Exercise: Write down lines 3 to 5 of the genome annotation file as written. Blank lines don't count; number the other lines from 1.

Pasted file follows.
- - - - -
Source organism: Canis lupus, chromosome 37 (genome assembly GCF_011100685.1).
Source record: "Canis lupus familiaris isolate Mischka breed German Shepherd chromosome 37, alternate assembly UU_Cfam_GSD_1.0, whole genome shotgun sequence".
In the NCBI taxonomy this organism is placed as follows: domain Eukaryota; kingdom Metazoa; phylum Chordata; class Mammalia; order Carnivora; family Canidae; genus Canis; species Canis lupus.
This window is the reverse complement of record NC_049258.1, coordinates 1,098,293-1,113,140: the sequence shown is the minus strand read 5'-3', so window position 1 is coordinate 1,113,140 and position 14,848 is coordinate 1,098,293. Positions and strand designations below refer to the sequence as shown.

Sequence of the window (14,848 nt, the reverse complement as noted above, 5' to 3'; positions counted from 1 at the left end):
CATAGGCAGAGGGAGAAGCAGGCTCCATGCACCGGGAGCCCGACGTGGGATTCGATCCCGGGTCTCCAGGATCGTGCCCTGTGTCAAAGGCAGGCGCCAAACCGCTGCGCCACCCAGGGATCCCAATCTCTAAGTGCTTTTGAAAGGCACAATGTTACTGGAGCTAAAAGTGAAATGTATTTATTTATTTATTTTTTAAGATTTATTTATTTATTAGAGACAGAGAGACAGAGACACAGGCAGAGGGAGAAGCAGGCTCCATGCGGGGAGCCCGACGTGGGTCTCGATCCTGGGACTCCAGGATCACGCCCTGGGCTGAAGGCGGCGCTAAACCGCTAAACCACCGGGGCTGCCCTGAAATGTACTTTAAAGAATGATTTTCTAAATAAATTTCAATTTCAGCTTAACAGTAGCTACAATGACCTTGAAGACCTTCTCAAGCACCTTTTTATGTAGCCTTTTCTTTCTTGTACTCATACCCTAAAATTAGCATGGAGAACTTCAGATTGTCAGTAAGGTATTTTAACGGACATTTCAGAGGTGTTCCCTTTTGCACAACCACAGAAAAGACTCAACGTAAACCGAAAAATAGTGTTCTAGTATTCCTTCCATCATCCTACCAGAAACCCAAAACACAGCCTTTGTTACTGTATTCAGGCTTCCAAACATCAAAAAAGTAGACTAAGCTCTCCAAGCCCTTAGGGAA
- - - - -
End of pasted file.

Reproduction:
In the NCBI taxonomy this organism is placed as follows: domain Eukaryota; kingdom Metazoa; phylum Chordata; class Mammalia; order Carnivora; family Canidae; genus Canis; species Canis lupus.
This window is the reverse complement of record NC_049258.1, coordinates 1,098,293-1,113,140: the sequence shown is the minus strand read 5'-3', so window position 1 is coordinate 1,113,140 and position 14,848 is coordinate 1,098,293. Positions and strand designations below refer to the sequence as shown.

Sequence of the window (14,848 nt, the reverse complement as noted above, 5' to 3'; positions counted from 1 at the left end):